In 2007 F1 had precisely one race around a harbour, flash forward five years and we have Yas Marina, Marina Bay, a harbour at Yeongyam (honest) and this weekend’s tour around the America’s Cup marina right here in Valencia
Somebody obviously decided that the thing F1 needs most of all is more boats.
You can see why: the boats berthed at Monaco, packed with the uber-wealthy and their beautiful friends is the image F1 wants to sell – this despite the fact that Wellington boots rather than Jimmy Choo kitten heels are the more usual attire at most traditional F1 venues.
But the idea that you can replicate the atmosphere and the glamour of Monaco simply by dumping a new track next to the water is just plain dumb. It’s like attempting to create a three-star Michelin restaurant by nicking the tablecloths from El Bulli. Or, perhaps the curtains, because the yachts and the harbour at Monaco really are just window dressing.
The real attraction of Monaco is being able to walk off the circuit and be instantly immersed in a town that for one week a year gives itself over completely to motor racing. In that regard, Monaco isn’t so far removed from the likes of Spa and the Nürburgring as people like to think.
Attempts to replicate Monaco have met with varying success. Yas Marina is actually a really, really good venue that’s properly incorporated the harbour into the design of the race track and paddock so the two merge together beautifully.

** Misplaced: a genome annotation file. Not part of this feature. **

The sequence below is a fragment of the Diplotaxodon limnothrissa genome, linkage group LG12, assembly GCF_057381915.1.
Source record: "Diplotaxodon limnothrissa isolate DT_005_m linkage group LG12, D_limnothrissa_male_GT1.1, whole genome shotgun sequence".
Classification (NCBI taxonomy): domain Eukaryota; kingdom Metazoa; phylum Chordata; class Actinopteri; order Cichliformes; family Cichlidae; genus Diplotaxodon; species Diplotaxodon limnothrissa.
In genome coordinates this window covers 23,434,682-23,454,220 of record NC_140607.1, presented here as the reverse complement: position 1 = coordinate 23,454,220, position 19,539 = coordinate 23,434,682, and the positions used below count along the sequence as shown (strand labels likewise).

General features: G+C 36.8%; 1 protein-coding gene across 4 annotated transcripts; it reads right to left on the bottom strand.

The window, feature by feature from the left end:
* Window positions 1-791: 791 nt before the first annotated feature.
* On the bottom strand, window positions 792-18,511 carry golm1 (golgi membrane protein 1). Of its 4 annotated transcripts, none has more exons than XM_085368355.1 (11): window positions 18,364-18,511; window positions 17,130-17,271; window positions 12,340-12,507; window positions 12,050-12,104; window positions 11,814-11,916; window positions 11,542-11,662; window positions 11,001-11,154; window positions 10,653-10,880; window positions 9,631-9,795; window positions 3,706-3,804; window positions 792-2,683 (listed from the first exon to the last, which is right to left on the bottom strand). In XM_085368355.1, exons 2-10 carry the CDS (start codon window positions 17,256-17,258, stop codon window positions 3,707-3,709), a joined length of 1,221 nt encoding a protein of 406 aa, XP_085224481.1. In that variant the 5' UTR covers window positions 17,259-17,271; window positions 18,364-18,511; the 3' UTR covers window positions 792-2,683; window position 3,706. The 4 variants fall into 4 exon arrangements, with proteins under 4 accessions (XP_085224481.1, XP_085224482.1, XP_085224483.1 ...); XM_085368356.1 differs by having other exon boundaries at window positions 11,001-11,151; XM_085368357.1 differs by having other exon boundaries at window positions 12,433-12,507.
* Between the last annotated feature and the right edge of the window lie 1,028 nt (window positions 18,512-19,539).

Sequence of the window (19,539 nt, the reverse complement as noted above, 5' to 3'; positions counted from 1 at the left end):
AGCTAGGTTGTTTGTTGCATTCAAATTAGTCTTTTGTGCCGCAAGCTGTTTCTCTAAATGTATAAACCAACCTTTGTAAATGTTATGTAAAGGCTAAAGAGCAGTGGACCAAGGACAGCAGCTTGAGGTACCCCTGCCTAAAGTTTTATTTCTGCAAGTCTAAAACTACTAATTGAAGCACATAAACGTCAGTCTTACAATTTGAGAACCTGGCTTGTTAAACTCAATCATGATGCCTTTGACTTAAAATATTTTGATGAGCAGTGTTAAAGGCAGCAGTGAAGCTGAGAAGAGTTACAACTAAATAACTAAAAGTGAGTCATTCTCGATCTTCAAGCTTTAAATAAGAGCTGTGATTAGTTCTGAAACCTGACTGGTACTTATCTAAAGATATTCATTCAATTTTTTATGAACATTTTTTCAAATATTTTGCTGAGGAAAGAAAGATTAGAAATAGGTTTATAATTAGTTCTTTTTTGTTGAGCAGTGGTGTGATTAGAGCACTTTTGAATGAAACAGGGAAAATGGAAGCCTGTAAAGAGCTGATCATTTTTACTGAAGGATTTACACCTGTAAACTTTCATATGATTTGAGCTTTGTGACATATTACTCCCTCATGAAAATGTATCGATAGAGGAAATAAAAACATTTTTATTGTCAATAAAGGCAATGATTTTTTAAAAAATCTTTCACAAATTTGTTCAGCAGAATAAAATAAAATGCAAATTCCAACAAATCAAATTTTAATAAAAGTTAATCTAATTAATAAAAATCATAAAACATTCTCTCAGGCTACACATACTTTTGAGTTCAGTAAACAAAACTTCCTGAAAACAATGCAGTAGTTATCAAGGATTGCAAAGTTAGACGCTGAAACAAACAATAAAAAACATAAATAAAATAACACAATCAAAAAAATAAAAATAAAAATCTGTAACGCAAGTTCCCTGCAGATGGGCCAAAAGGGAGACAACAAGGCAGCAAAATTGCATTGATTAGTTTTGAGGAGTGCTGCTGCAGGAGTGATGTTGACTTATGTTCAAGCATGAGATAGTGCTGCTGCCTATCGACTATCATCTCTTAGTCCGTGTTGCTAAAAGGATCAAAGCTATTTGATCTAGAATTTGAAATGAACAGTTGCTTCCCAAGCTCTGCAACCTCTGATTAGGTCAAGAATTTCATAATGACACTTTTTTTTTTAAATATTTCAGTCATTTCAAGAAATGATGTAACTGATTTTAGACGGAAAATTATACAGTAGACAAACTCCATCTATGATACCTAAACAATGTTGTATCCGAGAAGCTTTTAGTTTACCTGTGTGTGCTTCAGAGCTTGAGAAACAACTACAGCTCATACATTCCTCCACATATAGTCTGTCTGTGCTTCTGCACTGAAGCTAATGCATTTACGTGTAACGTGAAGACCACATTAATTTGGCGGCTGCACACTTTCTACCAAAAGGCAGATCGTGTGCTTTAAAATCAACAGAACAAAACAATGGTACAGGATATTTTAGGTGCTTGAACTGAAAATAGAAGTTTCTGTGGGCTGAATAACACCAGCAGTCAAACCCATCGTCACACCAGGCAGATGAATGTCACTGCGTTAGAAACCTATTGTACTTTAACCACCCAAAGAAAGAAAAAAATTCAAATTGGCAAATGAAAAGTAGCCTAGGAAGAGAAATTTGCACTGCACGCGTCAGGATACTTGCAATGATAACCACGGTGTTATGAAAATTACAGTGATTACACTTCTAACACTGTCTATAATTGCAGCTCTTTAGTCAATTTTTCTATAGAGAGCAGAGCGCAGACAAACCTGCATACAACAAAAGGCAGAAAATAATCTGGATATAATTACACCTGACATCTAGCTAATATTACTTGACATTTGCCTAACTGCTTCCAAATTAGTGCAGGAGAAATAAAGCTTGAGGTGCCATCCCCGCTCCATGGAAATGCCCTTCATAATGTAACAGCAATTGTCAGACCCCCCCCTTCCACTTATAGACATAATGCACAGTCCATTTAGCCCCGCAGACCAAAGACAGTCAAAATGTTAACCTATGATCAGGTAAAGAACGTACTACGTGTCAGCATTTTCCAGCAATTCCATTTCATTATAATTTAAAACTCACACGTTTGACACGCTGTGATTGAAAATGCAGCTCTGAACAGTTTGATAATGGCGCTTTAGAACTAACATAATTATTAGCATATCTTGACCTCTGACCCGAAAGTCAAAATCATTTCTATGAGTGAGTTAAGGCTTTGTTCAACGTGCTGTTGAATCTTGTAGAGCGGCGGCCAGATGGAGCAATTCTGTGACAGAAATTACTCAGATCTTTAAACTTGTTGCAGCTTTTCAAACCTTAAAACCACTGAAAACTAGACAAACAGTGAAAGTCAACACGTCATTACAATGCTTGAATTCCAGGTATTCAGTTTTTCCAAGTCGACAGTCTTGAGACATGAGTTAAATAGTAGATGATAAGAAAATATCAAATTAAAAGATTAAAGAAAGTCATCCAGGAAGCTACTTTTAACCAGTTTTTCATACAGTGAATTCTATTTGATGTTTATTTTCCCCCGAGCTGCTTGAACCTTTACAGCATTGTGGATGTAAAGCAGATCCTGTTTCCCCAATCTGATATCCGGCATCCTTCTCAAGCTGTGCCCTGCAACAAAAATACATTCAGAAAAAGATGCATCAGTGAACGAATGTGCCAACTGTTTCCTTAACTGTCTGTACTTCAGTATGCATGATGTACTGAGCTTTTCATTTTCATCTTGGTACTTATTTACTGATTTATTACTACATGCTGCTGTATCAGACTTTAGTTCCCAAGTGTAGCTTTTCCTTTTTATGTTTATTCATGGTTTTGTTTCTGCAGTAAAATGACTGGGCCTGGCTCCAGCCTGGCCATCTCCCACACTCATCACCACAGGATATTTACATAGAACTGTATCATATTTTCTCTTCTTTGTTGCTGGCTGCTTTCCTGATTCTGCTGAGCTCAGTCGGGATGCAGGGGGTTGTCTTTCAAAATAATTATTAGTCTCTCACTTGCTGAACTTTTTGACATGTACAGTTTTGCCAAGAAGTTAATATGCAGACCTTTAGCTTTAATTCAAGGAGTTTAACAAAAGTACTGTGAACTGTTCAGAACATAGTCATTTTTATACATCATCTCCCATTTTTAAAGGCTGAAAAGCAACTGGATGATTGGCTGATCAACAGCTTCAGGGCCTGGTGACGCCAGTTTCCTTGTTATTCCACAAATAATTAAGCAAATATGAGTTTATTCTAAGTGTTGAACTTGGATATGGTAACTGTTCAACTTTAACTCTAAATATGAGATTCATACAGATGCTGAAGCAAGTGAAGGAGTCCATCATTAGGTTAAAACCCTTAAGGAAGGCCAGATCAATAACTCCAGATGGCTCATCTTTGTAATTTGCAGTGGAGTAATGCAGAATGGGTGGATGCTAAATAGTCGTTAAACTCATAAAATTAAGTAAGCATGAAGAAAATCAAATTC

When the sun goes down the music on the boats fuses with the chatter from the teams eating dinner a few feet away in the paddock and everything seems very F1: At the other end of the scale there’s Yeongyam, where the only vessels on the horizon are the oil tankers heading into nearby Mokpo.
The description of the circuit thrown up by Wikipedia makes up in enthusiasm what it lacks in reality: The temporary part [of the Korea International Circuit][ is along the harbour side of the province where spectators from the promenade, hotels and yachts can view the race. Part of the city with possible exhibition facilities, shops, restaurants and cafes are utilized as the pit lane during the F1 Grand Prix weekend. Hmmm… well, I haven’t seen any yachts, there’s certainly no hotels and I’m not convinced about the spectators either.
It’s a question of character. Great race venues have it, bad ones don’t. It isn’t necessarily about great racing – Singapore hasn’t provided that but it’s still regarded as a great place to hold a race because it has the buzz and what it’s created is all of it’s own, rather than being a knock-off of somewhere else.
Valencia certainly tries hard enough but it isn’t very convincing. This is one of Europe’s great port cities: up there with Hamburg and Antwerp, Liverpool and the like. The City of Arts and Sciences and some of the modern architecture around town are fabulous but this isn’t a haven for glamour. Yes there are superyachts lurking in the harbour but there are also washing lines strung up outside the flats past which the circuit winds. Personally, I think that lends the Valencia Street Circuit much more charm than another fleet of anodyne Sunseekers.